Doctorate in Education

Discussion in 'General Distance Learning Discussions' started by blaketots, Jan 14, 2005.

  1. blaketots

    blaketots New Member

    What types of positions in academia do those with a doctorate in education hold?

    I will graduate in May with an MBA and 18 graduate hours in accounting. I want to be able to teach at four-year universities in addition to community colleges. It seems that most of the four-year shcools require a doctorate.

    I'm still uncertain if I really want to get a PhD in Accounting. I really am more interested in education. If I get a doctorate in education, would it help me any if I want to teach in the business department? Would it help me to become a Dean in a community college business department?
  2. roysavia

    roysavia New Member

    I don't know if you will get accepted into a Doctor of Education program without an M.Ed. Unless you have taken a considerable number of graduate level courses in Adult Education, your application could be rejected. Your best bet is to pursue your PhD or DBA in accounting and take a few grad level courses in Education Administration if you wish to pursue a Dean's position.
    These days more colleges are looking for academics who also have certificates or degrees in Adult Education.
  3. obecve

    obecve New Member

    Another alternative might be to puruse an Ed.D. in higher education or an Ed.D. in university teaching or and Ed.D. in community college teaching. Typically you can be admitted to these degrees with a master's degree in a most anything. The idea behind these degrees is to prepare you for university or college teaching. Another alternative is to pursue a doctorate in interdisciplinary studies. These are typically offered in Ed.D. or Ph.D..
  4. Anthony Pina

    Anthony Pina Active Member


    I have been working in colleges of education for nearly two decades. I have also worked as a community college faculty and am currently an administrator and teacher at the university level. I have been a member of many hiring boards for faculty and administrators in higher education.

    First of all, you do not need an M.Ed. degree to be admitted into a doctoral program (either Ph.D. or Ed.D.) in education. Education doctorates get their bachelors and masters in a myriad of subjects outside of education.

    Many fout-year universities will hire part-time techers with a masters degree, but if you are looking for a full-time, tenure-track position, you will need a doctorate. If you wish to teach business courses at the the community college level or university level, and you are not interested in a business doctorate, then an education doctorate would work fine. You would want to steer your courses and your dissertation into more business-realted topics, as opposed to K-12 school topics. Most good programs will allow you to do this.

    If you are looking to be an administrator at a community college, an MBA with a doctorate in educational leadership or educational administration would be a good route to go. The options outlined by Obecve are also good.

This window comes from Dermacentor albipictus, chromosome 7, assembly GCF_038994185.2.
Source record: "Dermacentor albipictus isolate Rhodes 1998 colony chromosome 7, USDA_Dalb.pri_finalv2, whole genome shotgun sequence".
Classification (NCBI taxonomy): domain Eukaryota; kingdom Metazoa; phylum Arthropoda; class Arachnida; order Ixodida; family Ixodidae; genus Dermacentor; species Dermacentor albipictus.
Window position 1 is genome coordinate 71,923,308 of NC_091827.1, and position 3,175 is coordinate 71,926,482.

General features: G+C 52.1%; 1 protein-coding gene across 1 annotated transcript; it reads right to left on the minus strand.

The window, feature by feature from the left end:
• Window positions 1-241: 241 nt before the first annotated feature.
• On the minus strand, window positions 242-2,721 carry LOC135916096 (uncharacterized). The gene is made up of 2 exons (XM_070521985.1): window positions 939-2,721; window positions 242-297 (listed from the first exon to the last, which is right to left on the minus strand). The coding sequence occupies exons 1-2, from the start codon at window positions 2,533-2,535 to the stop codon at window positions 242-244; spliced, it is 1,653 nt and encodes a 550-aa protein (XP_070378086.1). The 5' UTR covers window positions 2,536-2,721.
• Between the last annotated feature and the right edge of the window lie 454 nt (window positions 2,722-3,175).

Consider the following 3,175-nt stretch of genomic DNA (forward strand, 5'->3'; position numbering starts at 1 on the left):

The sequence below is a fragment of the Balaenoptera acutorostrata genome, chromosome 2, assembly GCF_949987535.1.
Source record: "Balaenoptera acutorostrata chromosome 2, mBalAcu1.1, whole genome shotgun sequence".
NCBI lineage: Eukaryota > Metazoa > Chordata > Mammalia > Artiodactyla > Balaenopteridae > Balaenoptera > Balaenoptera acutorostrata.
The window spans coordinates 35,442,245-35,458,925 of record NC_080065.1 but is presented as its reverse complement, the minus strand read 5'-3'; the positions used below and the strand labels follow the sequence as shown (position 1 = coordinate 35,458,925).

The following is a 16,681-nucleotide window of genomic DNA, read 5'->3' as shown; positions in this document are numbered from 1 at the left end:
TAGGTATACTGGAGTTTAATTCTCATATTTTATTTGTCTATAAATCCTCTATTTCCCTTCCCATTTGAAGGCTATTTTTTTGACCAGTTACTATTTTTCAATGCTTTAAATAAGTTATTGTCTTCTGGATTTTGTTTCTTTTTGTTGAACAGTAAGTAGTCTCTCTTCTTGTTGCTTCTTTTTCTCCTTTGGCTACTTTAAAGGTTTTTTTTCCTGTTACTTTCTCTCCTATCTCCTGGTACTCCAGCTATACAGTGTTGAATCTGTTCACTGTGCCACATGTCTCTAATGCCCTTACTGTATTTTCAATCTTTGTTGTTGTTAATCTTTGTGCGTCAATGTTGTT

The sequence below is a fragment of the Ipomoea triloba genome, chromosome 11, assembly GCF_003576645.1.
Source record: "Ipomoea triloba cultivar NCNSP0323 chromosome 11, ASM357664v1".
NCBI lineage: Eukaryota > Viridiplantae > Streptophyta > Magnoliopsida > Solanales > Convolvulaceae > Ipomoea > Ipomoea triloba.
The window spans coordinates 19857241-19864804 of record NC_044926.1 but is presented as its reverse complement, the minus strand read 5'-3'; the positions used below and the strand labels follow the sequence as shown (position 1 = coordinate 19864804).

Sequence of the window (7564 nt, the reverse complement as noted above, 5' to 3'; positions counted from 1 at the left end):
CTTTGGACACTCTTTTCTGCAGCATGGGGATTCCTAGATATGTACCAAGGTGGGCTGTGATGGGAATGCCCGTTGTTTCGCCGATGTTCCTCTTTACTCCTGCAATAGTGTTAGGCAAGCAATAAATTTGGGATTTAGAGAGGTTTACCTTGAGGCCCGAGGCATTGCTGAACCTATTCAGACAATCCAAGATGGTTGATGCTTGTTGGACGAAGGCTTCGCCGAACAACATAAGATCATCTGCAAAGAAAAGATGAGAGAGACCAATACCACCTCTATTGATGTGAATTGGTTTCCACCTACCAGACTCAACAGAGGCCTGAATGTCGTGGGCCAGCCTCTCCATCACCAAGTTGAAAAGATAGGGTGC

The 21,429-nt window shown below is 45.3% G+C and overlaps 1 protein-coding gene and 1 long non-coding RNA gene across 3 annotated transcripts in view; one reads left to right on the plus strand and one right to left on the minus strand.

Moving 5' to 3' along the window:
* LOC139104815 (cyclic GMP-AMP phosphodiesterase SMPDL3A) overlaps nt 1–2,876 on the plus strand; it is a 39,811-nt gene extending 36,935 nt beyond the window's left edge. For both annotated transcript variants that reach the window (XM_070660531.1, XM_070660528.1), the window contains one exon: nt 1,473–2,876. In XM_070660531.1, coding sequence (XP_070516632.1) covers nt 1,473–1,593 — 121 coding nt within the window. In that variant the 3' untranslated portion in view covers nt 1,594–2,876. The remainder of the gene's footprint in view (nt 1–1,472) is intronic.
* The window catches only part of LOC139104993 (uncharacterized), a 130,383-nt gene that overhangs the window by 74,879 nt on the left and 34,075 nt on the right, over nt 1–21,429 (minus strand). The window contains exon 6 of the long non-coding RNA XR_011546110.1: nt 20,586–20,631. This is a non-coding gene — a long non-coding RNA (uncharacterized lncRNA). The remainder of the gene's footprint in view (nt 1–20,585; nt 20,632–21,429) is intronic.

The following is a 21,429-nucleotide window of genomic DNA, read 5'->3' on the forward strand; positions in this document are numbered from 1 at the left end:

Don't get too caught up on whether the degree is a Ph.D. or Ed.D. They are essentially the same degree. Some universities will offer one while others will offer the other.

    Tony Pina
    Administrator, Northeastern Illinois University
  5. Arch23

    Arch23 New Member

    Hi Carla,

    There are as many concentrations/specializations with a doctorate degree in education as there are degrees. Nowadays, you can even design your own focus under a relatively generic PhD or EdD in education. Pursuing the doctorate is a time-consuming and an arduous process, so it's best to get it in the field that you're really interested in. This doesn't mean you have to choose exclusively between education and accounting because you can actually cover BOTH areas. You can pursue a PhD or EdD in education and designate accounting as your cognate or specialization area, and there's no limit as to the kind of research you can do so long as your imagination or interest permits it. For your dissertation topic, for instance, you can focus on a study deteremining the quality of undergraduate or graduate accounting education in the U.S., or on the educational philosophies behind various schools' accounting programs vis-a-vis their effectiveness; you can also study the psychological factors that affect educational behavior among accounting students, and so on. With such creativity, you can actually link your interests instead of giving up one for the sake of the other. Good luck!
  6. obecve

    obecve New Member

    Arch23 and Tony Pina have both given very good advice. An example of this kind of action is my own Ed.D.. I am a rehabilitation counselor and vocational evaluation specialist by my formal training (although currently I am the state Director of DVR). I earned an Ed.D. in Occupational and Adult Education. Along the way I was able to design my coursework so it would support leadership in rehabilitation. My disseration was "Teaching Style and Teaching Philosophy of Rehabilitation Educators." This has served me well in my profession and in academia. I am on the clinical faculty of the medical school and serve as an adjunct at three other schools including serving on doctoral committees. Even though my degree is not a "pure" rehabilitaion, I am regularly offered full-time university positions. Someday I will choose that path---just not yet. Hope this helps. There are many ways to make a doctorate work for you.

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